See also 89th Ill. Gen. Assem., House Proceedings, April 18, 1995, at 6 (Representative Durkin's comments that the bill is consistent with Justice Miller's concurring opinion in Adams).

Once Representative Durkin's comments are viewed in toto, one can easily recognize that Representative Durkin acknowledged the law as pronounced in Adams and Hagan and believed that the more appropriate approach would be to change the law to follow Justice Miller's concurring opinion in Adams.

Because the clear effect of Public Act 89--288 was to change the law and eliminate venue as an element of the offense, we cannot reasonably conclude that the act was merely a clarification of existing law.

We must also reject the State's argument that the amendment affects only procedural, rather than substantive, rights. The State evidently concludes that, because the amendment creates a new procedure to challenge venue, the act affects only procedural rights. Such a conclusion is erroneous.

Procedural law "involves matters relating to pleading, practice and evidence." People v. Fiorini, 143 Ill. 2d 318, 333, 158 Ill. Dec. 499, 574 N.E.2d 612 (1991). On the other hand, "substantive law establishes rights and duties that may be redressed through the rules of procedure." Fiorini, 143 Ill. 2d at 333.

Here, the clear unambiguous effect of Public Act 89--288 is that it eliminates venue as an element of the offense. 89th Ill. Gen. Assem., House Proceedings, April 18, 1995, at 6, 12 (statements of Representative Durkin); 720 ILCS 5/1--6(a) (West 1996). Moreover, it requires a defendant to address, in a pretrial proceeding, any objection to venue. 725 ILCS 5/114--1(d--5) (West 1996). In this proceeding, the defendant bears the initial burden of showing improper venue. 725 ILCS 5/114--1(d--5) (West 1996). Thereafter, the State may rebut the defendant's showing by proving, by a preponderance of the evidence, that venue is proper. 725 ILCS 5/114--1(d--5) (West 1996).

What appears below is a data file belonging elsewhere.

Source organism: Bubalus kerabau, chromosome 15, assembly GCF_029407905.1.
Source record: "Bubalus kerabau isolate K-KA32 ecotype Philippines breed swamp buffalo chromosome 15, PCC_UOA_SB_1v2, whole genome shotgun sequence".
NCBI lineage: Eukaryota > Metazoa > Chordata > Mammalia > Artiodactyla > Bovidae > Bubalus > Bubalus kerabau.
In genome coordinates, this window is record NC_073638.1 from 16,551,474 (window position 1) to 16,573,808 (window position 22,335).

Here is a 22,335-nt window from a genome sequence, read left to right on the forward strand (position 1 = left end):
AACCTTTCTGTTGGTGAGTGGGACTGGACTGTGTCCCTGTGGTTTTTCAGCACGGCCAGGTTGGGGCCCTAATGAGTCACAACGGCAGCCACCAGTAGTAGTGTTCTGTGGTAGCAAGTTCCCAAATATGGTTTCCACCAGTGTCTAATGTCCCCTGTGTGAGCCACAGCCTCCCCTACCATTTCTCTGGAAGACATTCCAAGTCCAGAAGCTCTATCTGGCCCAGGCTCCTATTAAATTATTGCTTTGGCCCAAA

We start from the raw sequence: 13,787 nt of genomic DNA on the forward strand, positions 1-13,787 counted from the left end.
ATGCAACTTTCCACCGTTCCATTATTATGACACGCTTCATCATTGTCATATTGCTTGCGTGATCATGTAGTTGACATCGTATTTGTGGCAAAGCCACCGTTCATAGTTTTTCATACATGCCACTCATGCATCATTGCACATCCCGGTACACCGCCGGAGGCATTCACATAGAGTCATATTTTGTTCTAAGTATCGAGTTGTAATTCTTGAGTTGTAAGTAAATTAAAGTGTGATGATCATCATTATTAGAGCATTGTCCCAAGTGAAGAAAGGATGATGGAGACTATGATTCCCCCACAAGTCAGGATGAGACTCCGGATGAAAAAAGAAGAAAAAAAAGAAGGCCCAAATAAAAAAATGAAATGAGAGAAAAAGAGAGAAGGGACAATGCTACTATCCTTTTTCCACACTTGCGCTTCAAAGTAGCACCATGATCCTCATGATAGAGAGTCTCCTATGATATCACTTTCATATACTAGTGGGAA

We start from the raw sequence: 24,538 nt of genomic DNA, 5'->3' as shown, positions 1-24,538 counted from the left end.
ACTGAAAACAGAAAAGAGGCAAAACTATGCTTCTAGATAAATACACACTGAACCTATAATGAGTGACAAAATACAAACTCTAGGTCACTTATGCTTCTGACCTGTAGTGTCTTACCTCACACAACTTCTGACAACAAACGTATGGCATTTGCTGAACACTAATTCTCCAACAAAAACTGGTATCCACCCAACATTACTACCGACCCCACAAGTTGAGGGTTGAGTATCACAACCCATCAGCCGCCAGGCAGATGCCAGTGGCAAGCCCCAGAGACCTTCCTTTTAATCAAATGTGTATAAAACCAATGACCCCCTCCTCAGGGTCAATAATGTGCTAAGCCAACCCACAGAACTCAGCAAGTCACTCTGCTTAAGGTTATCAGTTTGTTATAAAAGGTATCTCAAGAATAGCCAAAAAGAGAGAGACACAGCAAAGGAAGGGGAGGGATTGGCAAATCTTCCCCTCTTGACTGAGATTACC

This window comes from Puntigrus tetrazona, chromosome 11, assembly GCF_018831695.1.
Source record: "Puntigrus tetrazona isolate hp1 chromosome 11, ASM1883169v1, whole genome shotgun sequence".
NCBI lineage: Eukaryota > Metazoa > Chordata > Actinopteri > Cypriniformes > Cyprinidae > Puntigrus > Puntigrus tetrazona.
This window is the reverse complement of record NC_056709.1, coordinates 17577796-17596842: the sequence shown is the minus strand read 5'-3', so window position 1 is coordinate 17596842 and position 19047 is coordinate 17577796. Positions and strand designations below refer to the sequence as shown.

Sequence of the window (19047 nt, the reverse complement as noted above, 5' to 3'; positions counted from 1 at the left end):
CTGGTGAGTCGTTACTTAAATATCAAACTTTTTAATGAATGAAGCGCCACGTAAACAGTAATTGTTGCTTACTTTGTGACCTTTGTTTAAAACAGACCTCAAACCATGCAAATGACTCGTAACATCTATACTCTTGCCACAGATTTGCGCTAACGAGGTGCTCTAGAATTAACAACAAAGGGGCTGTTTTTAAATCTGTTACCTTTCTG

At the time defendant committed the offenses, he had a right to require the State to prove to a jury, beyond a reasonable doubt, that he committed the offenses in Ogle County. The amendment completely deprives defendant of this right and, instead, provides him only with the right of having the State prove to a judge, by a preponderance of the evidence, that the offenses occurred in Ogle County. Clearly this change affects defendant's substantive right to demand proof of venue at trial, a right that vested at the time defendant committed the offense. Although the act provides a procedural remedy for a defendant to challenge his place of trial, it clearly goes beyond merely affecting procedural matters and removes a material allegation from the State's burden of proof. The State does not explain and we fail to see how the removal of a material allegation from the State's burden of proof does not affect defendant's substantive rights. We must therefore conclude that the act affects defendant's substantive rights and cannot be applied retroactively. Consequently, the trial court erred in refusing to allow defendant to challenge venue.

We note that added support for our conclusion can be found in Adams, where the supreme court rejected the State's claim that venue was a personal procedural right. Adams, 161 Ill. 2d at 341-42. In so holding, the court noted that it had recently reiterated its long-held view that venue is a material allegation which must be proved at trial. Adams, 161 Ill. 2d at 341. Additional support is also found in People v. Digirolamo, 279 Ill. App. 3d 487, 216 Ill. Dec. 83, 664 N.E.2d 720 (1996), where the court noted, in dicta, that Public Act 89--288 "affects substantive rights," and "cannot be afforded retroactive application." Digirolamo, 279 Ill. App. 3d at 500 n.1. Additionally, as defendant indicated to the trial court, the committee note to the venue jury instruction indicates that the venue "instruction should continue to be used in cases in which the alleged offense was committed before August 11, 1995." IPI Criminal 3d, No. 2.07, Committee Note, at 6 (3d ed. Supp. 1996).